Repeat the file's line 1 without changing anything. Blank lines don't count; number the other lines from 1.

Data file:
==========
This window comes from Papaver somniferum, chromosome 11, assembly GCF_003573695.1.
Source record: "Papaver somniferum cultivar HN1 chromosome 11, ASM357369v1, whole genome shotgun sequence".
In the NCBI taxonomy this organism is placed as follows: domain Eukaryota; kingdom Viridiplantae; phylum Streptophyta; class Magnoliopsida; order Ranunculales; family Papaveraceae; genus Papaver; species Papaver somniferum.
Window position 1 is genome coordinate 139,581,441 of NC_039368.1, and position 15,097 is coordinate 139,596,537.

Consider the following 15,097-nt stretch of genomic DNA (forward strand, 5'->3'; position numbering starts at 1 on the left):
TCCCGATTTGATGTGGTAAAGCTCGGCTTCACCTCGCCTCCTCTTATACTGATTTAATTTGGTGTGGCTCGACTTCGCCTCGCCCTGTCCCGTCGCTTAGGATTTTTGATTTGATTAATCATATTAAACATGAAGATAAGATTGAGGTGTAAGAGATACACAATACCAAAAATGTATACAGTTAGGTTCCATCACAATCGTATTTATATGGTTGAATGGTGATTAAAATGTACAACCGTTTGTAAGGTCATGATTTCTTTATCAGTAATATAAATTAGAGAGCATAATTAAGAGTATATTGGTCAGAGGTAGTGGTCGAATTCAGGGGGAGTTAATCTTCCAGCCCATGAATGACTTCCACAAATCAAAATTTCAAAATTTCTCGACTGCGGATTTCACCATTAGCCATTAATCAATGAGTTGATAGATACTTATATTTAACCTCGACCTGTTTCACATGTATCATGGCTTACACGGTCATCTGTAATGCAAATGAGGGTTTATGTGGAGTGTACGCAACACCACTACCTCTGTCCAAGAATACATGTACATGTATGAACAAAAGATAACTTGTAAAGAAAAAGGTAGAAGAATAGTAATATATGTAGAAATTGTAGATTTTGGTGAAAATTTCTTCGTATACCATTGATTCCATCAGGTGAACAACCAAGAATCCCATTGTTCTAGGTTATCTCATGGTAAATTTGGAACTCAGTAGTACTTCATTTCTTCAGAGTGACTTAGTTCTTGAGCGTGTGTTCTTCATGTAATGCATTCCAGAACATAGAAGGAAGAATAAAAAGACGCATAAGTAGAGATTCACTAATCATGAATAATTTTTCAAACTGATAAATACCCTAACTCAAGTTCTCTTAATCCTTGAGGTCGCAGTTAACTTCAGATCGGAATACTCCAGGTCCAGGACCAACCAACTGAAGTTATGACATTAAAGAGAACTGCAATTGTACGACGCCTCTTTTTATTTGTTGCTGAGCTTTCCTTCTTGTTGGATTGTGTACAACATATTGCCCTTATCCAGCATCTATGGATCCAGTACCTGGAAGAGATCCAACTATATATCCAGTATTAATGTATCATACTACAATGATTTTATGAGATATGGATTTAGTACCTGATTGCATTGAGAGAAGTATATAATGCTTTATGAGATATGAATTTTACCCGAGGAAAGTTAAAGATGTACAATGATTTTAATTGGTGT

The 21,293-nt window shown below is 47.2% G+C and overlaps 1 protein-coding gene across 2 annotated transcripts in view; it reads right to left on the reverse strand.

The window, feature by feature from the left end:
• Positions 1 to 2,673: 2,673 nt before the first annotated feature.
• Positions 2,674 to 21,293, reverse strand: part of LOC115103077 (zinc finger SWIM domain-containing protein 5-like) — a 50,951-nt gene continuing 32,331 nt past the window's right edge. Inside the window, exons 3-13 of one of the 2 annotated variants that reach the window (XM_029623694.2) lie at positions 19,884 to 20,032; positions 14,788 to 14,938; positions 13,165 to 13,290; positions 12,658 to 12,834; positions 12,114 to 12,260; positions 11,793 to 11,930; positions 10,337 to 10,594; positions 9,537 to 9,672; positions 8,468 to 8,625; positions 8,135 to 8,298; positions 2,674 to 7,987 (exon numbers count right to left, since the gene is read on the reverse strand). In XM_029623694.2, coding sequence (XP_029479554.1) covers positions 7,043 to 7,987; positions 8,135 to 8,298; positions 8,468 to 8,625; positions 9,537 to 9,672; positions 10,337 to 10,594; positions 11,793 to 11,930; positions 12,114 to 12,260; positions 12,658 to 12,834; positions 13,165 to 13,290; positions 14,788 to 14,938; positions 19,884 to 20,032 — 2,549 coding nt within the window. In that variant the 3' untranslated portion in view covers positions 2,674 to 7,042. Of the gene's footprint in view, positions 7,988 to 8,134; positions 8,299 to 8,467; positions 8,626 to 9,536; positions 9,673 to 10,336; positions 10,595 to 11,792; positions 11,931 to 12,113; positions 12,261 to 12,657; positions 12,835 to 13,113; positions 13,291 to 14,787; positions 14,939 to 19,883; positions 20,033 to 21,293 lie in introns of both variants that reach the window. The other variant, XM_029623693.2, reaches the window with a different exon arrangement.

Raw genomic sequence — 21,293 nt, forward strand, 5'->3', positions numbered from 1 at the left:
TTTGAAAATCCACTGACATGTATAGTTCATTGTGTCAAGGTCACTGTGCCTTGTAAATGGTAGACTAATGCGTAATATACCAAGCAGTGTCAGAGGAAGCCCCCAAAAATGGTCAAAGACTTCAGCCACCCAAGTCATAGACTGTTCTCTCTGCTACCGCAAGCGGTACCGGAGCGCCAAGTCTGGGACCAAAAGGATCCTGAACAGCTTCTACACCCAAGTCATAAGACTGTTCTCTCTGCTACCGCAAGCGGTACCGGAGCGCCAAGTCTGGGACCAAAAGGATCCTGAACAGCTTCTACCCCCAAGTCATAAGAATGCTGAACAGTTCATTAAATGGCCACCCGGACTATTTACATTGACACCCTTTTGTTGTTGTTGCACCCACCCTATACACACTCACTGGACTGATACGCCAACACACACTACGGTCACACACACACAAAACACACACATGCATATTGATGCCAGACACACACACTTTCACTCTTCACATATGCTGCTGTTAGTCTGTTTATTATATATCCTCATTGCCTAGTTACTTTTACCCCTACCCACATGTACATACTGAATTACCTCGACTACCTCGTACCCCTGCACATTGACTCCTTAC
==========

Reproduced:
This window comes from Papaver somniferum, chromosome 11, assembly GCF_003573695.1.